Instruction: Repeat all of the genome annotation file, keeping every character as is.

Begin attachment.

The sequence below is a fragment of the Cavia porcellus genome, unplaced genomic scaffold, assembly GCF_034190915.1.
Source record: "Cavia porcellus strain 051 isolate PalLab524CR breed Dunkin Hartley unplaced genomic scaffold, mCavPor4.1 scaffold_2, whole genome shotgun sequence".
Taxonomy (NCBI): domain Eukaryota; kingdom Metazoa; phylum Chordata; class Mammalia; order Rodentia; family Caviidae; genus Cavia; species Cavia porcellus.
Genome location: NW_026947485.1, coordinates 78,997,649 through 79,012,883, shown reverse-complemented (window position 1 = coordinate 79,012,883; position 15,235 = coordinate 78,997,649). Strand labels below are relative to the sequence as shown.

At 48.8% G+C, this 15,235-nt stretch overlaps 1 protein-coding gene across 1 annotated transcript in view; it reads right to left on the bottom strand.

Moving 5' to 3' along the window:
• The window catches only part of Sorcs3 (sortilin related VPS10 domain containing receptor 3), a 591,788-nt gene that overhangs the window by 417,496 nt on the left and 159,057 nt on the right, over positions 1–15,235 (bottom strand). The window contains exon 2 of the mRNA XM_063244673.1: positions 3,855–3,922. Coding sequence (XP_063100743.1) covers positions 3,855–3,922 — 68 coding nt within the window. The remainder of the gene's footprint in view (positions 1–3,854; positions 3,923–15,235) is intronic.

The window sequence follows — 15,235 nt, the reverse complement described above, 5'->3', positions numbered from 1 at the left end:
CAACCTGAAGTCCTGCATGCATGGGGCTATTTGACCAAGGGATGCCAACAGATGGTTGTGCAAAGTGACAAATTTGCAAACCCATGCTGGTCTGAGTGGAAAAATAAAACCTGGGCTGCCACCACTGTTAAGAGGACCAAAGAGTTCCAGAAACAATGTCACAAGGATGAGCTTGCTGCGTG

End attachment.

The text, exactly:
The sequence below is a fragment of the Cavia porcellus genome, unplaced genomic scaffold, assembly GCF_034190915.1.
Source record: "Cavia porcellus strain 051 isolate PalLab524CR breed Dunkin Hartley unplaced genomic scaffold, mCavPor4.1 scaffold_2, whole genome shotgun sequence".
Taxonomy (NCBI): domain Eukaryota; kingdom Metazoa; phylum Chordata; class Mammalia; order Rodentia; family Caviidae; genus Cavia; species Cavia porcellus.
Genome location: NW_026947485.1, coordinates 78,997,649 through 79,012,883, shown reverse-complemented (window position 1 = coordinate 79,012,883; position 15,235 = coordinate 78,997,649). Strand labels below are relative to the sequence as shown.

At 48.8% G+C, this 15,235-nt stretch overlaps 1 protein-coding gene across 1 annotated transcript in view; it reads right to left on the bottom strand.

Moving 5' to 3' along the window:
• The window catches only part of Sorcs3 (sortilin related VPS10 domain containing receptor 3), a 591,788-nt gene that overhangs the window by 417,496 nt on the left and 159,057 nt on the right, over positions 1–15,235 (bottom strand). The window contains exon 2 of the mRNA XM_063244673.1: positions 3,855–3,922. Coding sequence (XP_063100743.1) covers positions 3,855–3,922 — 68 coding nt within the window. The remainder of the gene's footprint in view (positions 1–3,854; positions 3,923–15,235) is intronic.

The window sequence follows — 15,235 nt, the reverse complement described above, 5'->3', positions numbered from 1 at the left end:
CAACCTGAAGTCCTGCATGCATGGGGCTATTTGACCAAGGGATGCCAACAGATGGTTGTGCAAAGTGACAAATTTGCAAACCCATGCTGGTCTGAGTGGAAAAATAAAACCTGGGCTGCCACCACTGTTAAGAGGACCAAAGAGTTCCAGAAACAATGTCACAAGGATGAGCTTGCTGCGTG